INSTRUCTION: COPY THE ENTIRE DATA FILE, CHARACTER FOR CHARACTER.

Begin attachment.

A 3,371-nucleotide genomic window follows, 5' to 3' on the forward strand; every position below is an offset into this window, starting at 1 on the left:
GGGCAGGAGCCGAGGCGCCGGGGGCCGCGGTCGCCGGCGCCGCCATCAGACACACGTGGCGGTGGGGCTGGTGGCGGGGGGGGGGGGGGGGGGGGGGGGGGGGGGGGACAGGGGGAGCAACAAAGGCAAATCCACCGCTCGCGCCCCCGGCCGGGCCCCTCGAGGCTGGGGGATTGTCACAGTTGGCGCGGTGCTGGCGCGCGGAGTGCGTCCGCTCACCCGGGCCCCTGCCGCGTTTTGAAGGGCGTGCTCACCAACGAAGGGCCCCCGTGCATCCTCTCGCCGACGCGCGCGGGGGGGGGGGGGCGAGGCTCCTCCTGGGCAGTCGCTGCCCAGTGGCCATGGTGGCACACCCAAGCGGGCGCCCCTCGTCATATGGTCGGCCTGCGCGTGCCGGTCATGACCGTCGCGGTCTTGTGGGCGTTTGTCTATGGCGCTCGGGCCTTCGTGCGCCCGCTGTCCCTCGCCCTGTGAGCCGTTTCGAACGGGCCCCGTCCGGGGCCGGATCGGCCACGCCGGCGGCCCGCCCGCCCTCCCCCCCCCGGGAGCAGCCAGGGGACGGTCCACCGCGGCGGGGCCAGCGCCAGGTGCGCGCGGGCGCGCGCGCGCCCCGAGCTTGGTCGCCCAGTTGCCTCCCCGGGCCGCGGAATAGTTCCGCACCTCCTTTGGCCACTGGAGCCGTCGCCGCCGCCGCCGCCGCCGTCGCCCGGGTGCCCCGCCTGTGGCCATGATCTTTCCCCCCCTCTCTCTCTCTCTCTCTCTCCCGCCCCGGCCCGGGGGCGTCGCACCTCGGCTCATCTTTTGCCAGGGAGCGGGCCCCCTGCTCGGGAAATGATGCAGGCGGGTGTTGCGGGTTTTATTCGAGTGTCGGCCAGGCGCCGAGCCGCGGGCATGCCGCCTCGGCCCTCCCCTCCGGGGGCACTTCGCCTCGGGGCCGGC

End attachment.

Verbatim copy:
A 3,371-nucleotide genomic window follows, 5' to 3' on the forward strand; every position below is an offset into this window, starting at 1 on the left:
GGGCAGGAGCCGAGGCGCCGGGGGCCGCGGTCGCCGGCGCCGCCATCAGACACACGTGGCGGTGGGGCTGGTGGCGGGGGGGGGGGGGGGGGGGGGGGGGGGGGGGGACAGGGGGAGCAACAAAGGCAAATCCACCGCTCGCGCCCCCGGCCGGGCCCCTCGAGGCTGGGGGATTGTCACAGTTGGCGCGGTGCTGGCGCGCGGAGTGCGTCCGCTCACCCGGGCCCCTGCCGCGTTTTGAAGGGCGTGCTCACCAACGAAGGGCCCCCGTGCATCCTCTCGCCGACGCGCGCGGGGGGGGGGGGGCGAGGCTCCTCCTGGGCAGTCGCTGCCCAGTGGCCATGGTGGCACACCCAAGCGGGCGCCCCTCGTCATATGGTCGGCCTGCGCGTGCCGGTCATGACCGTCGCGGTCTTGTGGGCGTTTGTCTATGGCGCTCGGGCCTTCGTGCGCCCGCTGTCCCTCGCCCTGTGAGCCGTTTCGAACGGGCCCCGTCCGGGGCCGGATCGGCCACGCCGGCGGCCCGCCCGCCCTCCCCCCCCCGGGAGCAGCCAGGGGACGGTCCACCGCGGCGGGGCCAGCGCCAGGTGCGCGCGGGCGCGCGCGCGCCCCGAGCTTGGTCGCCCAGTTGCCTCCCCGGGCCGCGGAATAGTTCCGCACCTCCTTTGGCCACTGGAGCCGTCGCCGCCGCCGCCGCCGCCGTCGCCCGGGTGCCCCGCCTGTGGCCATGATCTTTCCCCCCCTCTCTCTCTCTCTCTCTCTCCCGCCCCGGCCCGGGGGCGTCGCACCTCGGCTCATCTTTTGCCAGGGAGCGGGCCCCCTGCTCGGGAAATGATGCAGGCGGGTGTTGCGGGTTTTATTCGAGTGTCGGCCAGGCGCCGAGCCGCGGGCATGCCGCCTCGGCCCTCCCCTCCGGGGGCACTTCGCCTCGGGGCCGGC